The Orange and the Coffee Mug

7 04 2013

This morning, I was holding my favorite coffee mug.  There was nothing in it; I was holding it with my pinky finger, hands full of other things, and I was concentrating on putting these other things down one at a time, full of the intention of getting to the point that I could safely transport the mug to the safety of the counter.  As I began, however, an orange that was balanced upon the rest of the sundries rolled—just a bit—across the top of my load.  And though I was concerned, and I mean fully invested, only with my mug at the time, I reacted to stop the orange’s roll by shifting my balance, my hands beneath the pile, to keep the orange atop it all.  Consequently, even though the only thing I wanted to not drop was the mug, the mug was the only thing I dropped.  Luckily, I’m good with my feet, and I was able to cradle the falling mug enough that it didn’t break.

But I had dropped it.  The only thing I was focused upon not dropping dropped. 

And this was the perfect anecdote to illustrate something I’ve been feeling a lot lately: though I think that I am making decisions and focusing my energy on doing things of my choosing, something in my nature, something I do not choose, is betraying me. Something inside of me, or within the world, compels me to do something different, making me feel entirely like an observer of life rather than a liver of it.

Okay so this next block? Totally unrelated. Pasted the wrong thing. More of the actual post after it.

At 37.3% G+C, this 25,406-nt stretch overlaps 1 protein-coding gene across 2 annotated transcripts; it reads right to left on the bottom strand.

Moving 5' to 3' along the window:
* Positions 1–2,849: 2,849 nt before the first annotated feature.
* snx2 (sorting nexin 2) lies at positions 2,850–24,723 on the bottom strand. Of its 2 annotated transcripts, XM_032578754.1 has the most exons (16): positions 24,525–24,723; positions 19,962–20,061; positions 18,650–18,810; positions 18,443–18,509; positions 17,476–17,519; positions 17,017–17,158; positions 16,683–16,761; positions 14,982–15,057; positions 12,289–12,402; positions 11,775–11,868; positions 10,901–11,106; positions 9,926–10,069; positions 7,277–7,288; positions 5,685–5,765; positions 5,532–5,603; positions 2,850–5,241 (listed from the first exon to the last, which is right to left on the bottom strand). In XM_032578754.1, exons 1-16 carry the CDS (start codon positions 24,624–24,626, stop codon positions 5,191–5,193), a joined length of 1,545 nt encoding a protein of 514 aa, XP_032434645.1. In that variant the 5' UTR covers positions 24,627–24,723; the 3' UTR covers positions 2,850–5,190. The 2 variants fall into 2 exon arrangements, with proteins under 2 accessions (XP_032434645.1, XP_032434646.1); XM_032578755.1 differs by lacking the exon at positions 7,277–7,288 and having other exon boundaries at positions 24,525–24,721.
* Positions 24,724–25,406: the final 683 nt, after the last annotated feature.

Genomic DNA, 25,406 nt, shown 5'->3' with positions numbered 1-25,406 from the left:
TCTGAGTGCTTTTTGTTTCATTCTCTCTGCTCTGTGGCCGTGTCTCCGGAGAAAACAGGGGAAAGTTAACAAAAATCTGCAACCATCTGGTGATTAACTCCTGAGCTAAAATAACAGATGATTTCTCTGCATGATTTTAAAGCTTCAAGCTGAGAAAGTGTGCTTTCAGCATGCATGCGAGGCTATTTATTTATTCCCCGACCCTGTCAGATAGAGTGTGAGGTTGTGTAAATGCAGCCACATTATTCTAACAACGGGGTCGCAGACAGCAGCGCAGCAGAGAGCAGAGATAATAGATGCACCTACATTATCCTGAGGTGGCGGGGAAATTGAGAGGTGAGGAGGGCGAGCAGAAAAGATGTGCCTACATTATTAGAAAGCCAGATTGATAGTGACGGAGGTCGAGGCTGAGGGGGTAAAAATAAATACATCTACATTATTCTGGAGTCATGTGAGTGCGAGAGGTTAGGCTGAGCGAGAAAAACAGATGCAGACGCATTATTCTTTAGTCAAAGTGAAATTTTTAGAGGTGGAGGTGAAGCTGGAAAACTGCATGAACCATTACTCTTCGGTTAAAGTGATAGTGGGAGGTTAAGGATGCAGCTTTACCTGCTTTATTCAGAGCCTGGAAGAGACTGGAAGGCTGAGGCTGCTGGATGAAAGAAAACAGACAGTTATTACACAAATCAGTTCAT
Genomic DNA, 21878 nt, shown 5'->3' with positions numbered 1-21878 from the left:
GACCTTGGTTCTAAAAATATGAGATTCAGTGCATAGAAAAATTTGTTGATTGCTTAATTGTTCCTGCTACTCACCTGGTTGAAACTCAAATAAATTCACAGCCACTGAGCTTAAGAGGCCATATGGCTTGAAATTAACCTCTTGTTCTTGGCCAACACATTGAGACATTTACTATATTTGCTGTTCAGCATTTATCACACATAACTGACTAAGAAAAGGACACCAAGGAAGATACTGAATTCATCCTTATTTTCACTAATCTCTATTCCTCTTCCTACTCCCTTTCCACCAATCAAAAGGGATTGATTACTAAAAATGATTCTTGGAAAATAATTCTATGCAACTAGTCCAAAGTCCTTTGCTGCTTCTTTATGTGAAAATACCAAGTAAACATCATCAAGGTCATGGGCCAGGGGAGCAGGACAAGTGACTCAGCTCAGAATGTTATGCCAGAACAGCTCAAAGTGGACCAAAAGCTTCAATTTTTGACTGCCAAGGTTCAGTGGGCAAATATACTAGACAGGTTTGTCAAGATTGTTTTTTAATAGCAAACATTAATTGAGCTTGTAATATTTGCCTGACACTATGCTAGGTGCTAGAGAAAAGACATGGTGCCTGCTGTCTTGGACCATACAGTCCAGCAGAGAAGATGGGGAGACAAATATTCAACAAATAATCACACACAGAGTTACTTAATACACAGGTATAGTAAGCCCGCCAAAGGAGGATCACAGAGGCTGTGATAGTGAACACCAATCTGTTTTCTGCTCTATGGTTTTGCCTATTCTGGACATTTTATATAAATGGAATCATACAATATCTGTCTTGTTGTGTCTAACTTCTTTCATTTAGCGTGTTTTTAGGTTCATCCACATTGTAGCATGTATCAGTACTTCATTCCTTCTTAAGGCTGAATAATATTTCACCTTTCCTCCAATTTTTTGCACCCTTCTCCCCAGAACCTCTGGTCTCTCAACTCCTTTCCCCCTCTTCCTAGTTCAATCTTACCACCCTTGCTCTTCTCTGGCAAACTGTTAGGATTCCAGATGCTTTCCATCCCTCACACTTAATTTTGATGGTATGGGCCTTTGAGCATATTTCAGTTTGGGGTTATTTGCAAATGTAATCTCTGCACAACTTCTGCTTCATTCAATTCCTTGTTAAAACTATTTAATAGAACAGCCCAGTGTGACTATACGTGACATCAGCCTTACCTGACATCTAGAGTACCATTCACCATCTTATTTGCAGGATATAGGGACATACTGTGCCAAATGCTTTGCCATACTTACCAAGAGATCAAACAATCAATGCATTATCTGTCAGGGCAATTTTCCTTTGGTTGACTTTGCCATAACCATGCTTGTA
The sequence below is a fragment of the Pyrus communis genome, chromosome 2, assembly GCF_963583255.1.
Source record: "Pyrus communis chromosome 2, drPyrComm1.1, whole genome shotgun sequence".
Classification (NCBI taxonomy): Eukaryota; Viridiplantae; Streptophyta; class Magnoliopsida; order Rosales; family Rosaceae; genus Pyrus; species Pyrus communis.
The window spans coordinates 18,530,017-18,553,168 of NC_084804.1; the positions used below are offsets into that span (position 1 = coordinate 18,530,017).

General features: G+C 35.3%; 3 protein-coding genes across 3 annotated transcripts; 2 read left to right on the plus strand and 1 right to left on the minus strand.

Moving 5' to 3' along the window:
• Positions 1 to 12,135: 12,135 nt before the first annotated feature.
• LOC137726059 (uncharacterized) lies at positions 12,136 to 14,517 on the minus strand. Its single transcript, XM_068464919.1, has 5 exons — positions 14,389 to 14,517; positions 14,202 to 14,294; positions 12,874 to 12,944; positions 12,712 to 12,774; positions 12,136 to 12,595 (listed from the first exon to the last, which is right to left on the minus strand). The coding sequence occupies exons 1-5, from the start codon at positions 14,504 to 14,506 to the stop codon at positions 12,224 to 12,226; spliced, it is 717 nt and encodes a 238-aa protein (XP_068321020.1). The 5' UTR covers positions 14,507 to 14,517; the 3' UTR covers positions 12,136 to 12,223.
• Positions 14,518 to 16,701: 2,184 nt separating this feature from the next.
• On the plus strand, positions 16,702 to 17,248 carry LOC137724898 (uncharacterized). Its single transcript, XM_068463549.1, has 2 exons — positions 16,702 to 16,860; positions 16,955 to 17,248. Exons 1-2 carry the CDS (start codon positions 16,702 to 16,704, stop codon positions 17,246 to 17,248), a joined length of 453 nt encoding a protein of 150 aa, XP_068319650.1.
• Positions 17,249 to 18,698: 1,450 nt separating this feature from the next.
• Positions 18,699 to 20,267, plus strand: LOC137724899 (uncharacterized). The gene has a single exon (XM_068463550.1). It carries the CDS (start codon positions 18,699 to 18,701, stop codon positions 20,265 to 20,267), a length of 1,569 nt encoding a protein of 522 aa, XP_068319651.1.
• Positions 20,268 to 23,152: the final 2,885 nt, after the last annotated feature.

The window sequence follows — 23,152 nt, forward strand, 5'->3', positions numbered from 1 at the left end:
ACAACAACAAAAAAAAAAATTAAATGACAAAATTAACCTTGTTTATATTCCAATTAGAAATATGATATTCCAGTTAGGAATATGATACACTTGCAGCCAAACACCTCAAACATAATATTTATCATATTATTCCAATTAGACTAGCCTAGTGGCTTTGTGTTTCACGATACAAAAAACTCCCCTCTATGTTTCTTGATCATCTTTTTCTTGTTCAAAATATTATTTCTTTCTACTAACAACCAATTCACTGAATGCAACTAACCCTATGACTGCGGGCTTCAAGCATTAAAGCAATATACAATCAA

I hate to get all Matrix on you, but it put me in mind of something the Oracle said, and which has always resonated with me: “You’re not here to make the choice. You’ve already made it. You’re just here to understand why.”

Maybe it’s because I’ve felt so busy lately, or so unable to slow down and really get a sense of what I’m doing with my life to appreciate where I am and where I’m trying to go, but I’ve felt increasingly as though I am not making any decisions. Not really. I feel like I’ve hit that jet stream of the “productive” years of life—the ones everyone wistfully remarks are gone in the blink of an eye (which is actually a blink, unless you only have one eye). I feel like I’m allowed inadequate time to reflect, to think, to plan, to change course if I’d like. I’m not saying I feel like I want to change course. I’m just saying I probably wouldn’t know it if I did.

This is a question of freedom to me. I am learning to teach within the educational system. I decided to do it, knowing there would be frustrations and a constant heap of work. That doesn’t bother me. But—and here is where I cut this short so I can have time to grade everything and make lesson plans for tomorrow—my life is a coffee mug dangling from my pinky finger, and there is an orange demanding my attention. If I had time to think about it, my life and how I live it is that to which I’d choose to pay the most attention. But that orange is immediate, and it is moving, and I’m balancing it, I’m saving it, and that’s where my mind is. In this instant.

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